- You need to have the Samsung Galaxy Tab A tablet that comes with the SM-T555 model number to use this guide. Any of the other model numbers get bricked if you use the rooting file in this guide because it—like all the other rooting file versions of the CF-Auto-Root tool—is only made for the one model number and flashing it on the wrong model number often means it gets bricked until you flash the right stock ROM on it again. If you get yourself in that situation, you can find the stock ROM over at the Sam Mobile website.
- You can only follow this guide if you have the Windows operating system running on your computer that you are going to use with the Odin flashing application. The Odin flashing application is a reliable flashing tool, and many people’s favorite flashing tool in the world, but trying to run it on any operating system not named Windows will not work.
Files We Need
- Download the CF-Auto-Root tool for the Samsung Galaxy Tab A SM-T555 tablet running on the Android 6.0.1 Marshmallow software updates.
- Download the Samsung USB Drivers for the computer that runs on the Windows operating system.
Rooting the Samsung Galaxy Tab A SM-T555 tablet running on the Android 6.0.1 Marshmallow software updates using Chainfire’s CF-Auto-Root tool
- Unlock the Developer Options menu on the Samsung Galaxy Tab A SM-T555 tablet so you are then able to use the options that become available for developers.
- Enable the USB Debugging Mode from the Samsung Galaxy Tab A SM-T555’s Developer Options menu that you unlocked so you can then make changes to the Android software running on your device.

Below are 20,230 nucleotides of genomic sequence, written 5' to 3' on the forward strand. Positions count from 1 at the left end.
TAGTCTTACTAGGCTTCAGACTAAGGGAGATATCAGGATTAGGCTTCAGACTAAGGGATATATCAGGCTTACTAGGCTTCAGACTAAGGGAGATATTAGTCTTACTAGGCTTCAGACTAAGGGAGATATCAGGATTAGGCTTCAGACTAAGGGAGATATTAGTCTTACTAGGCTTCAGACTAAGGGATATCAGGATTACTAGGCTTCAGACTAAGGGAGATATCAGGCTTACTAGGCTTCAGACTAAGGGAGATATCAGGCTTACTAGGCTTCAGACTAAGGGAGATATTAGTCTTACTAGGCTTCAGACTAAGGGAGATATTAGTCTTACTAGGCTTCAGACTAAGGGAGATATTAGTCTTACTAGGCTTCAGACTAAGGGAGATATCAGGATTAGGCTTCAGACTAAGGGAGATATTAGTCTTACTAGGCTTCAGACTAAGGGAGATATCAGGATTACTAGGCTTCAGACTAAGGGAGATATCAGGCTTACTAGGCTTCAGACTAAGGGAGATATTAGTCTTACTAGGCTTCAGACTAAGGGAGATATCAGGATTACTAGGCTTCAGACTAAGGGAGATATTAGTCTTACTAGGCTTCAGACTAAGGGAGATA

- Extract the rooting file to the Downloads folder on the Windows PC and then run the Odin flashing application that is available from the Downloads folder after the extraction.
- Install the Samsung USB Drivers on the computer, so you can then have the Odin flashing application detect your device when it is connected to the computer with the USB cable.
- Boot the Samsung Galaxy Tab A SM-T555 tablet into the Download Mode that the tablet has and then connect it to the computer with the USB cable.
- Check that you get a blue or yellow ID: COM port from the Odin user interface and the added message appearing as well, so you know that your Samsung USB Drivers are working and the tablet is connected and ready for the flashing.
- Do not make changes to the default settings that you get inside Odin.
- Click on the AP button and then browse through to the Download folder and then click on the rooting file that is there so that it uploads to the Odin.
- Click on the Start button from the Odin user interface and then read the information that starting to roll down the display of the Samsung Galaxy Tab A SM-T555 tablet.
- Wait until the text says that it is rebooting in ten seconds and the pass message to show up on the Odin user interface.
In conclusion, that is how to root Samsung Galaxy Tab A SM-T555 tablets running on the Android 6.0.1 Marshmallow software updates using the CF-Auto-Root tool by Chainfire. The rooting tool has just managed to install and enable the SuperSU on the tablet, and that is now seen as an application just like the rest of the apps that you have installed before. You can open up the SuperSU app if you want to take a look, but there is nothing in there that needs adjusting for you to become the root user and gran the root apps the root access they need before they can run. That is already for you as part of the installation process by the rooting tool. All you need to do is find the app that you wanted to install and then download them. Open them up after they finish downloading and then grant them the rooting permissions they need when the pop-up message from SuperSU appears on the tablet’s display.